Why would Duncan make an issue of this particular case, in which it was clear no money ever changed hands, either from client to lawyer or lawyer to DA? Why would he say Feazell personally handled the case when, in fact, files in the DA’s office clearly indicated it was handled by Murphy? And why would he omit the facts of the crime while at the same time giving the felon’s name and amount of time spent in TDC? Duncan has refused to discuss any of the particulars of the series.
Feazell says that Duncan’s omission of a number of other facts has convinced him the investigation WFAA conducted was not designed to give a balanced view. To wit:
●Duncan stated that in one DWI case Feazell opted to reduce the charges to public intoxication for no reason other than the fact the offender was 68 years old.
Feazell points out that the offender was a man who had never previously been in trouble with the law and had buried his wife of almost 50 years shortly before the offense occurred.
●Duncan pointed to another DWI case wherein the DA chose not to prosecute because “the woman in question was eight months pregnant.”
Feazell initially said the circumstances of the case were far different from what Duncan had aired, stating that it was his understanding that the woman had not been arrested or given a breath test, and that she had simply been taken home by the police.
Later Feazell admitted he had not personally reviewed the file on the case, getting his information instead from another member of his staff. After personally reviewing the case file, which clearly shows the subject was in fact arrested, taken to the police department and given a breath test (she registered .12, well over the intoxication level), Feazell said, “My information was wrong on that case. I had no first-hand knowledge of it, so I relied on the memory of someone else. The lady was arrested-and then taken home and released to the custody of her husband for medical reasons.” The case was, Feazell acknowledges, dismissed.
●Duncan’s series also singled out a case in which Feazell dismissed a charge of an adult woman who made liquor available to her minor boyfriend.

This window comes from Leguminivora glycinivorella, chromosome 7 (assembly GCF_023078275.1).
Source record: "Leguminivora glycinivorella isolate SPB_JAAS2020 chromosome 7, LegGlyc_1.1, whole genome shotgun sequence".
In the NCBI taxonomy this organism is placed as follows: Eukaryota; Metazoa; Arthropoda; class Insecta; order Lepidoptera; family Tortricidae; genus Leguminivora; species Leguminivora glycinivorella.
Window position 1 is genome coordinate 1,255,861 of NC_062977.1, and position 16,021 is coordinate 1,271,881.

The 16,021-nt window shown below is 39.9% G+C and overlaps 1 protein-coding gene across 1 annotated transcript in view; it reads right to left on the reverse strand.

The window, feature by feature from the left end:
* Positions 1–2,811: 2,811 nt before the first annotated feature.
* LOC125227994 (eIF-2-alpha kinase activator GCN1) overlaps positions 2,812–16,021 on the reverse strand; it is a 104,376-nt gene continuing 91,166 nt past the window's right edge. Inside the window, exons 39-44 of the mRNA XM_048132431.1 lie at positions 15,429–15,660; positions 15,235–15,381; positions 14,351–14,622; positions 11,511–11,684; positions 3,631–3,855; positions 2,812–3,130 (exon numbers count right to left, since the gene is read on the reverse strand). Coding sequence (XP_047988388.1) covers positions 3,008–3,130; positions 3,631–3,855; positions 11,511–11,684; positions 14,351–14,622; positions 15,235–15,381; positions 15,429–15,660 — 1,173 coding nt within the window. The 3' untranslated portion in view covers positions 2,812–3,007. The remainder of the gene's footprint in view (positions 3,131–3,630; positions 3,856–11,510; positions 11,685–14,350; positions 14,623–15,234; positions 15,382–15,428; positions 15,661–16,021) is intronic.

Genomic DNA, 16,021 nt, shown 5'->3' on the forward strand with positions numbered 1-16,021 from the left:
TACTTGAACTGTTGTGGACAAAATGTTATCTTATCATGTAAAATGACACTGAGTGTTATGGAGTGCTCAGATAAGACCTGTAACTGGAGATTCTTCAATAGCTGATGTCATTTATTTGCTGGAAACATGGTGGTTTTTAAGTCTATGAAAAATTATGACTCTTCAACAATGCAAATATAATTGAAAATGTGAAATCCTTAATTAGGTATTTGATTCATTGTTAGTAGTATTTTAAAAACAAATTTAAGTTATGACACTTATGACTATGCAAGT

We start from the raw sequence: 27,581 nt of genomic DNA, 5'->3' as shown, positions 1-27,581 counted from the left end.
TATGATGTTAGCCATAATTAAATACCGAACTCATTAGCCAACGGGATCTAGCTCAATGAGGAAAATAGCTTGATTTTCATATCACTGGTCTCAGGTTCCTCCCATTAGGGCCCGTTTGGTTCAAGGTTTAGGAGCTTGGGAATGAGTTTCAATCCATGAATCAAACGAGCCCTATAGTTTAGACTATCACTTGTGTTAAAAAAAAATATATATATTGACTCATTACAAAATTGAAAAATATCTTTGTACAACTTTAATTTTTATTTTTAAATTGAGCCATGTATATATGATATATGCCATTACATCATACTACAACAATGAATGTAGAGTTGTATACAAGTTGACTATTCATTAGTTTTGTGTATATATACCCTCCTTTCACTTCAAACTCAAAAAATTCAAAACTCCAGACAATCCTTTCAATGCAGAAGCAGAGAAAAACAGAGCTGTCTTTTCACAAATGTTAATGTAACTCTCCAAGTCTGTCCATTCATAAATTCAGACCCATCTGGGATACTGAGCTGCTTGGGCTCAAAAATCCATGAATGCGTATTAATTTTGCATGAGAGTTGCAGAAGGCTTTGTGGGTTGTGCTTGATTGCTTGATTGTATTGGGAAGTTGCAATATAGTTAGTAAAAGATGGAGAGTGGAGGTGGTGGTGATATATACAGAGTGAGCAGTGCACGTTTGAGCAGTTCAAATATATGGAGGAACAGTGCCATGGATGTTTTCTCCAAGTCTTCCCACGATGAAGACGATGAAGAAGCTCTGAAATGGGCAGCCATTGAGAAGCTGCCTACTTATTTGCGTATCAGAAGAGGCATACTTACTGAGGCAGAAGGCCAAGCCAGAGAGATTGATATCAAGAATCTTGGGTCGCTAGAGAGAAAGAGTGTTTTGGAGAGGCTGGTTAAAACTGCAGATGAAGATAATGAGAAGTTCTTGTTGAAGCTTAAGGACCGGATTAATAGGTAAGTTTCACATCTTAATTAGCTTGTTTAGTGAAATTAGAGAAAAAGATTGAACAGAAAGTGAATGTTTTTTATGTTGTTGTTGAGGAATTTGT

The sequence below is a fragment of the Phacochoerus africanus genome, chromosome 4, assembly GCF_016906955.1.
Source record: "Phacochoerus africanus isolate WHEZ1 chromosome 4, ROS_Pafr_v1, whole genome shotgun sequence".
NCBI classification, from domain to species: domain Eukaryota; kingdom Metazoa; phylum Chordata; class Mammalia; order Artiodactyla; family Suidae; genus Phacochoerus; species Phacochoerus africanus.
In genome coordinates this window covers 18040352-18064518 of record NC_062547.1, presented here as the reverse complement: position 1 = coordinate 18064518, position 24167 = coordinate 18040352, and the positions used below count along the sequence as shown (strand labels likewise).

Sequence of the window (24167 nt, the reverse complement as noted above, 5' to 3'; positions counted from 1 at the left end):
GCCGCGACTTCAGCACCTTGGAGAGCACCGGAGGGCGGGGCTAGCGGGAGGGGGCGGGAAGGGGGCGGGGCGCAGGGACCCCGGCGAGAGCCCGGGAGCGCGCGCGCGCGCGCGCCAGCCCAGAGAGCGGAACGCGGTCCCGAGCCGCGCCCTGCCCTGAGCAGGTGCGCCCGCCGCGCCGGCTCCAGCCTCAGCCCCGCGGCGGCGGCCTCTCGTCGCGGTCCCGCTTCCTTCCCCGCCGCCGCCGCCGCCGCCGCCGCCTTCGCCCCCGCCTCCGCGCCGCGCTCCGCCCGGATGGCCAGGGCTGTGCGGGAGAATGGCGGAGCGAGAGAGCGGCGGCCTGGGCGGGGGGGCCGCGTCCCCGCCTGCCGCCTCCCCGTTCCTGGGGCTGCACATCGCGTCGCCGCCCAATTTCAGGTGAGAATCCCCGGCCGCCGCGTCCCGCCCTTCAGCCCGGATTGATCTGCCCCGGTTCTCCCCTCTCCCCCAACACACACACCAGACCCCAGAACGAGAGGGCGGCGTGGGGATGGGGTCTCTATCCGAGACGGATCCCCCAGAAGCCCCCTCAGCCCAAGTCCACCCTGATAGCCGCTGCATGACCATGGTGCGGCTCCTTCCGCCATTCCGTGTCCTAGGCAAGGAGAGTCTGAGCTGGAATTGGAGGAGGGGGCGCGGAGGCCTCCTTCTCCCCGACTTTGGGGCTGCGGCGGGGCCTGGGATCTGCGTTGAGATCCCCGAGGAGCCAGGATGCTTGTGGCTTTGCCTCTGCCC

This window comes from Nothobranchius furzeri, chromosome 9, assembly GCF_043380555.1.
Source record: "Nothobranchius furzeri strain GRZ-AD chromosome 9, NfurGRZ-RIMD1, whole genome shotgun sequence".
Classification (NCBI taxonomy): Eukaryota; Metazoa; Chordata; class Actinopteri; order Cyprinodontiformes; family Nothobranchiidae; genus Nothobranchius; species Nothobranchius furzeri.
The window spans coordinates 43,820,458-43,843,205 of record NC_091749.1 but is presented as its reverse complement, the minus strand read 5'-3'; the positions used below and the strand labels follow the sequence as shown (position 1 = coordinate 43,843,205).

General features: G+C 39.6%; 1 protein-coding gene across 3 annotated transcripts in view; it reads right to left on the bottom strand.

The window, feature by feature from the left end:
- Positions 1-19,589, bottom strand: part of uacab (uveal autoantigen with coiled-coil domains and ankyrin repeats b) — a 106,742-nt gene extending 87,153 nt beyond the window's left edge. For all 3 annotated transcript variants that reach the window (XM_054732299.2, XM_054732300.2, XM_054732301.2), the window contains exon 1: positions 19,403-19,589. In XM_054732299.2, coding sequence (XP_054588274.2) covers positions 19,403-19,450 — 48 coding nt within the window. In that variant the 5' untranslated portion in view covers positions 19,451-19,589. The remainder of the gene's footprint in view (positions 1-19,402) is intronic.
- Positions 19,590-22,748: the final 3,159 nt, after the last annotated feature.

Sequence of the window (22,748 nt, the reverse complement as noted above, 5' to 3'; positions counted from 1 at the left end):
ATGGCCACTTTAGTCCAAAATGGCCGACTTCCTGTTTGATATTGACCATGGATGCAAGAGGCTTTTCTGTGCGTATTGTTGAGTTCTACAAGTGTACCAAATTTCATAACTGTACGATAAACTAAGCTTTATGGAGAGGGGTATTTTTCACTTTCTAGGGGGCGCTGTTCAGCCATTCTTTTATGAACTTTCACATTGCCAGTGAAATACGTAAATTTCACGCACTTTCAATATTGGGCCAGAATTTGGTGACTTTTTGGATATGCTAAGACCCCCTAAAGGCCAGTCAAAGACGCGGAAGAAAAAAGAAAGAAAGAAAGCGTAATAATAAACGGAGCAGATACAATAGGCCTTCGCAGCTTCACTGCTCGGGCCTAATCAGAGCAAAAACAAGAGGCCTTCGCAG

Says Feazell: “The girl was 19 and her boyfriend was 18, just a few months younger. They had been dating for a long time. In the interest of what I consider justice I saw no need for the girl to have a criminal record for a minor infraction like that. Being arrested and booked, I thought, was punishment enough. The decision was one I certainly could live with-and would no doubt make again.”
●Duncan further reported that Feazell had dismissed charges against an adult male who made liquor available to a minor female.
“The adult male,” the DA points out, “was 19 years old-of legal age. And the 18-year-old female he had purchased the beer for was his wife. Being married made her legally an adult. When the young man tried to explain the situation to the Texas Alcoholic Beverage Commission agents who were investigating, he was hit in the face and his nose was bloodied. The TABC agents, fearful of a lawsuit, requested that the case not be prosecuted.”
●Another of Duncan’s reports charged the DA’s office with reluctance to prosecute cases of aggravated assaults on police officers, citing the case of Officer Mary Crook, who had received a broken nose during apprehension of a 55-year-old Waco resident. Duncan said that Assistant DA Pat Murphy “made a deal to drop the felony charge, file it as a misdemeanor and give the assailant probation,” if Officer Crook would agree not to sue the defendant for damages.
Again, it was Crawford Long, not Murphy, who handled the case after it was reviewed by Feazell. He instructed Long to prepare the case for indictment. Later, it came to the attention of the DA’s office that Crook’s defense attorney and a private attorney were, in fact, preparing a civil suit to be filed against the complainant.
“At that point,” recalls Murphy, “our office did talk with Officer Crook about a plea bargain arrangement involving full restitution and probation, but she indicated she wanted more. Under law, you understand, all we can get in restitution is the out-of-pocket medical expenses, things of that nature. Eventually I was informed that a $7,000 civil settlement had been reached and it was verified to us that she no longer wanted to pursue charges.”
Had Feazell agreed to an on-camera interview with Duncan, it would seem, the DA would have been able to present some of the neglected facts of these cases. Still, he declined.
“I knew early on that he wasn’t interested in hearing my side of anything,” Feazell insists. “Even if I had gone on camera and tried to explain things, I have serious doubts that any of what I had to say would have been seen on the air. By the time Charles Duncan arrived in Waco to begin his investigation, I felt sure he knew what he was after and how he was planning to approach his story.”
THOUGH HE WILL not give the names of any of the sources he contacted for background information on the District Attorney’s office, Duncan reportedly spent considerable time talking with several former employees of Feazell’s, including a former investigator and a former secretary. Both had been fired by Feazell and left the DA’s office with hard feelings.
“The night before I went to Austin (on May 8) to talk with Col. Adams about the Lucas investigation,” Feazell says, “I got a call from an acquaintance who had run into this secretary in a bar. She was drinking and reportedly bragging that she was ’going to nail Vic Feazell.’ She said she had been approached by the DPS to help them with their investigation.